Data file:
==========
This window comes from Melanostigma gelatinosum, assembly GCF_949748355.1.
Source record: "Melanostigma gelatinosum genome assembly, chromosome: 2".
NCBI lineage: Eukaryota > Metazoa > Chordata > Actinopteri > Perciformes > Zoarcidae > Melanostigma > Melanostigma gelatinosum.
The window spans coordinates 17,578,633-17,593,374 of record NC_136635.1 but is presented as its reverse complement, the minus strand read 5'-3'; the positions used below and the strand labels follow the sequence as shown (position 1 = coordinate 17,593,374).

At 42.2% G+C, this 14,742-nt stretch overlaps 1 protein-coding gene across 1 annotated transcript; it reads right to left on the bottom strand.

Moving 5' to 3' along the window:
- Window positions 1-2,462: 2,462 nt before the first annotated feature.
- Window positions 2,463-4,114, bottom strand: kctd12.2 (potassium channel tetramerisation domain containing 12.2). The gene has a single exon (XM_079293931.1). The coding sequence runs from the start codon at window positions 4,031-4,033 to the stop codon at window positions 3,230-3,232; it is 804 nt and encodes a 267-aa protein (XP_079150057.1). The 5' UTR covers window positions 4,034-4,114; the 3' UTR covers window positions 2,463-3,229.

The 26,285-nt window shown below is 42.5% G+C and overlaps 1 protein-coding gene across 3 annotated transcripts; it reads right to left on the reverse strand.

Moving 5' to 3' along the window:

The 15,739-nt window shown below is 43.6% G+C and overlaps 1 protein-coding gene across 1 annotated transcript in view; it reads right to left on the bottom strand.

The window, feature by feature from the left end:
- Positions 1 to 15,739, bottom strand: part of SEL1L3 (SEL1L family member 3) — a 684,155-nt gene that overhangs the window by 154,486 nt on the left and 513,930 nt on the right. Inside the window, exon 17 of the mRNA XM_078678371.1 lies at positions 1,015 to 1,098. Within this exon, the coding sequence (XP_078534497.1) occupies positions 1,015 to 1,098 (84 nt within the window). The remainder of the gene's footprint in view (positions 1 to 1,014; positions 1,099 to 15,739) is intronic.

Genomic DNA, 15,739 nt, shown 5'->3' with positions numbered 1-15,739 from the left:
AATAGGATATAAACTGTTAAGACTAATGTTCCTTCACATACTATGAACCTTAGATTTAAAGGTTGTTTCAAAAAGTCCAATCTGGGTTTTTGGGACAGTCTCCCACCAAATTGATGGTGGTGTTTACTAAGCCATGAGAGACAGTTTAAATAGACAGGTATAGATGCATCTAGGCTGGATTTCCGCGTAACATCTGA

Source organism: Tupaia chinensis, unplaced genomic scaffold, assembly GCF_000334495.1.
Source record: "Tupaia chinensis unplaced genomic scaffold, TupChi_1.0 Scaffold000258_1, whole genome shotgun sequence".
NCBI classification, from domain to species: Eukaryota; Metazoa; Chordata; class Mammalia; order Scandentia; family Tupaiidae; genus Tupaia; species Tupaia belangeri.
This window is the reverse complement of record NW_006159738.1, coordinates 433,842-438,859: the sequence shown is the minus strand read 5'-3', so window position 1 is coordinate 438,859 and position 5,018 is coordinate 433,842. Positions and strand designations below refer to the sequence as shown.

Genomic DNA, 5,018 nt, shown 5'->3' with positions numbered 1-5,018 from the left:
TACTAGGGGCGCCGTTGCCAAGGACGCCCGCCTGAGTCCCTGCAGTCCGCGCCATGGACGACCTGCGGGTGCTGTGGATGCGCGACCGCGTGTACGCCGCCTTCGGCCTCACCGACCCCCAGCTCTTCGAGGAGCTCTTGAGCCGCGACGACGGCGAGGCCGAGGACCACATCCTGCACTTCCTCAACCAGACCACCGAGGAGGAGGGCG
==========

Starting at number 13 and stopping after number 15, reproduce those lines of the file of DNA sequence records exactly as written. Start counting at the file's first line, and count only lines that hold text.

- Positions 1 to 15,739, bottom strand: part of SEL1L3 (SEL1L family member 3) — a 684,155-nt gene that overhangs the window by 154,486 nt on the left and 513,930 nt on the right. Inside the window, exon 17 of the mRNA XM_078678371.1 lies at positions 1,015 to 1,098. Within this exon, the coding sequence (XP_078534497.1) occupies positions 1,015 to 1,098 (84 nt within the window). The remainder of the gene's footprint in view (positions 1 to 1,014; positions 1,099 to 15,739) is intronic.

Genomic DNA, 15,739 nt, shown 5'->3' with positions numbered 1-15,739 from the left:
AATAGGATATAAACTGTTAAGACTAATGTTCCTTCACATACTATGAACCTTAGATTTAAAGGTTGTTTCAAAAAGTCCAATCTGGGTTTTTGGGACAGTCTCCCACCAAATTGATGGTGGTGTTTACTAAGCCATGAGAGACAGTTTAAATAGACAGGTATAGATGCATCTAGGCTGGATTTCCGCGTAACATCTGA